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On page 58 of Mark Hovey's book Model Categories, he states the following definitions:

"A subset $U$ of a space $X$ is compactly open if for every continuous $f:K\rightarrow X$ where $K$ is compact Hausdorff, $f^{-1}(U)$ is open in $K$... A space $X$ is called a $k$-space, or Kelley space, if every compactly open subset is open." (emphasis mine)

My question is whether $k$-spaces are called $k$-spaces for John L. Kelley or for some other reason. A quick google search shows me that Kelley studied these spaces a lot, and that he wrote about them as $k$-spaces.'' I interpret this as evidence that they are not named for him, since it's fairly uncommon to hear about a (good) mathematician X going around calling things by his own name. Further evidence for this is a statement an older professor made to me that $k$-spaces were studied by Mac Lane before Kelley.

On the other hand, the word Kelleyfication appears in Mac Lane's Categories for the Working Mathematician (on page 182 of the first edition) as a way to change the topology on a Hausdorff space in order to make it a $k$-space. Furthermore, Mac Lane calls compactly generated Hausdorff spaces Kelley spaces.

1) Can anyone clear this mystery up for me? Does anyone know the first place these spaces appear in the literature, or the first place the category of $k$-spaces was put forth as the ``right'' category of spaces?

2) Is it standard in the literature to assume $k$-spaces are Hausdorff?

Hovey does not, but Mac Lane does. I'm curious about whether there is consensus on this issue.

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Perhaps the $k$ refers to the term "Kaonization" which was apparently used by Postnikov: ncatlab.org/nlab/show/compactly+generated+topological+space –  Mark Grant Apr 17 '12 at 7:52

3 Answers 3

up vote 7 down vote accepted

Engelking cites this paper as the place where $k$-spaces were introduced, though the author, David Gale, says the notion was first defined by Hurewicz. The $k$ probably refers to the German `kompakt'.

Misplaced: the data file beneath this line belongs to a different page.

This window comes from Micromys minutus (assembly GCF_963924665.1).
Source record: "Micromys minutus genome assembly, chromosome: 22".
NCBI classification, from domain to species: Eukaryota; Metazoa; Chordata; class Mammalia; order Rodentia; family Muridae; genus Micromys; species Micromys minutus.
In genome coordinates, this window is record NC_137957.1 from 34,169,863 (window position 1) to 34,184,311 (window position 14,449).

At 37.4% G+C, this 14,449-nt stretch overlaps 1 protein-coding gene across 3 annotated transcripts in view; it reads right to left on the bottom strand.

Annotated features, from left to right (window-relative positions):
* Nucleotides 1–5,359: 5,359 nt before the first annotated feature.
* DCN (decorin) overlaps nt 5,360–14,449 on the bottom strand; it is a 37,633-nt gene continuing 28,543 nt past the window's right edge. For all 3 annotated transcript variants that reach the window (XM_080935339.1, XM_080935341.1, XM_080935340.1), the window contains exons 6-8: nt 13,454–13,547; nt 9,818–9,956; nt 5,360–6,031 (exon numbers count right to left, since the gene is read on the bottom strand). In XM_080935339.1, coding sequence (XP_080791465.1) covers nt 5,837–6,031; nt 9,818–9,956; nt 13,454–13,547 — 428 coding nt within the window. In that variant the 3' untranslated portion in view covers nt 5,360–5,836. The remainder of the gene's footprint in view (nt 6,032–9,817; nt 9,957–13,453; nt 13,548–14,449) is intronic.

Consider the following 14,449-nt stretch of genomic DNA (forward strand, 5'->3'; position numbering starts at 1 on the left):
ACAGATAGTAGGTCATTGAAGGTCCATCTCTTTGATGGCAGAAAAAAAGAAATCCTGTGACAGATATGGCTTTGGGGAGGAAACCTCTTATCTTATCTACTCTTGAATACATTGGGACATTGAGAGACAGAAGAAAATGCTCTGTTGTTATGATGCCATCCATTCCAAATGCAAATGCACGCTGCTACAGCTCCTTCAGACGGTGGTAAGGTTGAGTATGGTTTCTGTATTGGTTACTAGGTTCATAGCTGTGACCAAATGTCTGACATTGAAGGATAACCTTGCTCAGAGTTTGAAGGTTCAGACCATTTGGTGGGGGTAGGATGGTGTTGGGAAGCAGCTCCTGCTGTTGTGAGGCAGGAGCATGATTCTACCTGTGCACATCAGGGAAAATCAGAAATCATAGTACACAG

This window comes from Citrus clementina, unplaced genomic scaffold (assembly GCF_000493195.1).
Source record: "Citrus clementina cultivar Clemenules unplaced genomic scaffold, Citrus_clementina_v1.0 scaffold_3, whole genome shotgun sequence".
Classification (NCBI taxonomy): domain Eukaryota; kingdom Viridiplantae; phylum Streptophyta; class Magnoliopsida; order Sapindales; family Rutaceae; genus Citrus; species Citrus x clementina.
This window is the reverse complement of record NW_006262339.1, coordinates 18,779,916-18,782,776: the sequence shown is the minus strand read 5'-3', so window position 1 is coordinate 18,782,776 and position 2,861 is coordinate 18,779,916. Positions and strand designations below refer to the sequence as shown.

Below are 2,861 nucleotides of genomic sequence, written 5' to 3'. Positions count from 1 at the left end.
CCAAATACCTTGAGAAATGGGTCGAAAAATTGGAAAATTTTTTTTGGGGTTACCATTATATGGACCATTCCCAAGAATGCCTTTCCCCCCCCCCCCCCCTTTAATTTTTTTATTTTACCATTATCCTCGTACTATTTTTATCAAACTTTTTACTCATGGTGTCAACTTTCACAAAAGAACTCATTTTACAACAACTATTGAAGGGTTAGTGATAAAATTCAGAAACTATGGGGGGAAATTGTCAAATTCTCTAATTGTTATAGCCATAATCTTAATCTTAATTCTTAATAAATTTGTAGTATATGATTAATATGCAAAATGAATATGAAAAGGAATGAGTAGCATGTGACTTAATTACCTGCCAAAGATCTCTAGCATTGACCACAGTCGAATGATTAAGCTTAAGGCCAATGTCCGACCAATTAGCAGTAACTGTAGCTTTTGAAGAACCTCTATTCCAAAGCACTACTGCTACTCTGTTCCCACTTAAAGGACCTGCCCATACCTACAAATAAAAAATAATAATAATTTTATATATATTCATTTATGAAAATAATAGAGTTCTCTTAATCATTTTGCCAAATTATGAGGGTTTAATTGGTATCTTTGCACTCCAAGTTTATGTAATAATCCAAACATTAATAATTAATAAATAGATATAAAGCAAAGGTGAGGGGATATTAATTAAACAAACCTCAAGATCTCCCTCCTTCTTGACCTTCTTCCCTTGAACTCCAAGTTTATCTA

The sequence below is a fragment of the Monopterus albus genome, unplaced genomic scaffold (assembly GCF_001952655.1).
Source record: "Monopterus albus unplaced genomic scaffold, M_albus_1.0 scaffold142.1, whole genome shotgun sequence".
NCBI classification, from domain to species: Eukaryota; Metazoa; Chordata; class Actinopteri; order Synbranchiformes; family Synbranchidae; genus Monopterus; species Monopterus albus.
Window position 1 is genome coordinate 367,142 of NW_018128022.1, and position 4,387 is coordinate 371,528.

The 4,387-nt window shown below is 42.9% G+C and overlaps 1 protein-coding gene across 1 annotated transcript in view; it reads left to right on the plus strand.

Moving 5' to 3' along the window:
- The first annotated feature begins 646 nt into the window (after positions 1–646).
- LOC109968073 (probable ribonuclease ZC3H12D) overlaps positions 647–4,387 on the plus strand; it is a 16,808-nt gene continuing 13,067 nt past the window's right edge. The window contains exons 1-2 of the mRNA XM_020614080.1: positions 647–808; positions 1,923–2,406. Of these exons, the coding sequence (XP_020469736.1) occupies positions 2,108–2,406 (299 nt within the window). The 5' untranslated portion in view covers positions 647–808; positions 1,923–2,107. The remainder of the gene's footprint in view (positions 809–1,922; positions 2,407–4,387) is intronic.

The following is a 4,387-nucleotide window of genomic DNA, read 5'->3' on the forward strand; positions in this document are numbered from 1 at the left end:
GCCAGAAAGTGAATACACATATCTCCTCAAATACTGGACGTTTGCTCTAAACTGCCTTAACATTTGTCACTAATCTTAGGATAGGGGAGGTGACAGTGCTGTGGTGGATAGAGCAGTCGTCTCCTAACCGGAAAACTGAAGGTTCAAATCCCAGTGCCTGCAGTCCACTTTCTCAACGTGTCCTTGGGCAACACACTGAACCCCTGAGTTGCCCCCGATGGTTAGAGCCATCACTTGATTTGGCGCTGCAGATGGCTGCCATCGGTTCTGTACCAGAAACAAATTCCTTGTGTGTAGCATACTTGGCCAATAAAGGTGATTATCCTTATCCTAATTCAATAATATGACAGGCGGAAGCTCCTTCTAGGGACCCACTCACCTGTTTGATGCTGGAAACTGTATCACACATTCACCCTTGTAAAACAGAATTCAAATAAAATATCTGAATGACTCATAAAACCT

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Bill Lawvere told me that k definitely doesn't stand for Kelley, and I believe he said that it stands for kompakt. He mentioned work of Gale in the same conversation. I don't remember more details than that. –  Tom Leinster Apr 17 '12 at 16:53
    
Thanks! I also guessed the $k$ might be for kompakt, but I wasn't certain enough to include that in my question. It's nice to have the reference above and a better sense of the history. I wonder how the notion that $k$ stood for Kelley entered the literature. We may never know. –  David White Apr 17 '12 at 23:17

Answer to 2). No. Hausdorff means that the diagonal is closed in $X\times X$. The "correct" separation property usually added to $k$-spaces is "weak Hausdorff", which on $k$-spaces means that the diagonal is closed in the $k$-ification of the usual cartesian product.

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Thank you for answering. I accepted the other answer since the main part of my question was about where the $k$ came from, but I am certainly glad to have this Hausdorff vs. weak Hausdorff issue cleared up as well. –  David White Apr 17 '12 at 23:19
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What is an example of a space that is weak Hausdorff, but not Hausdorff? –  André Henriques Apr 28 '13 at 10:48
    
( For such an example start with any non locally compact space X such that X is Hausdorff. Then the one point compactification Y is weakly Hausdorff but not Hausdorff.) –  Paul Fabel Jan 6 at 15:07

Just to add a bit to the history, the first time the exponential law was given for Hausdorff k-spaces was I believe in my DPhil thesis, submitted 1961, see PtA available here, which was circulated to the obvious places. In my first paper, (1963), also available here, I wrote:

"It may be that the category of Hausdorff k-spaces is adequate and convenient for all purposes of topology."

In my second paper, (1964), I used the category of Hausdorff spaces and functions continuous on compact subsets, and showed it was what we now called cartesian closed. (My thesis contains an attempt at showing the idea of what we now call monoidal closed, since in my thesis I had lots of internal homs and associated products, usually a tensor.)

I did not understand final topologies at the time and so did not come up with the definition for the non Hausdorff case, but you can find that in my book Topology and Groupoids.

Several people wrote about the non Hausdorff case, but an important application is to fibred exponential laws which were developed by Peter Booth following some ideas sketched by R. Thom. See Booth, Peter I. The section problem and the lifting problem. Math. Z. 121 (1971), 273–287.

I also wonder whether the category defined in

Johnstone, P. T. On a topological topos. Proc. London Math. Soc. (3) 38 (1979), no. 2, 237–271.

is indeed adequate and convenient for all purposes of topology, in particular can cope well with fibred exponential laws, since being a topos is a stronger condition.

There are also the purposes of analysis, for which see

Kriegl, Andreas; Michor, Peter W. The convenient setting of global analysis. Mathematical Surveys and Monographs, 53. American Mathematical Society, Providence, RI, 1997.

So the term "convenient" has had a good run!

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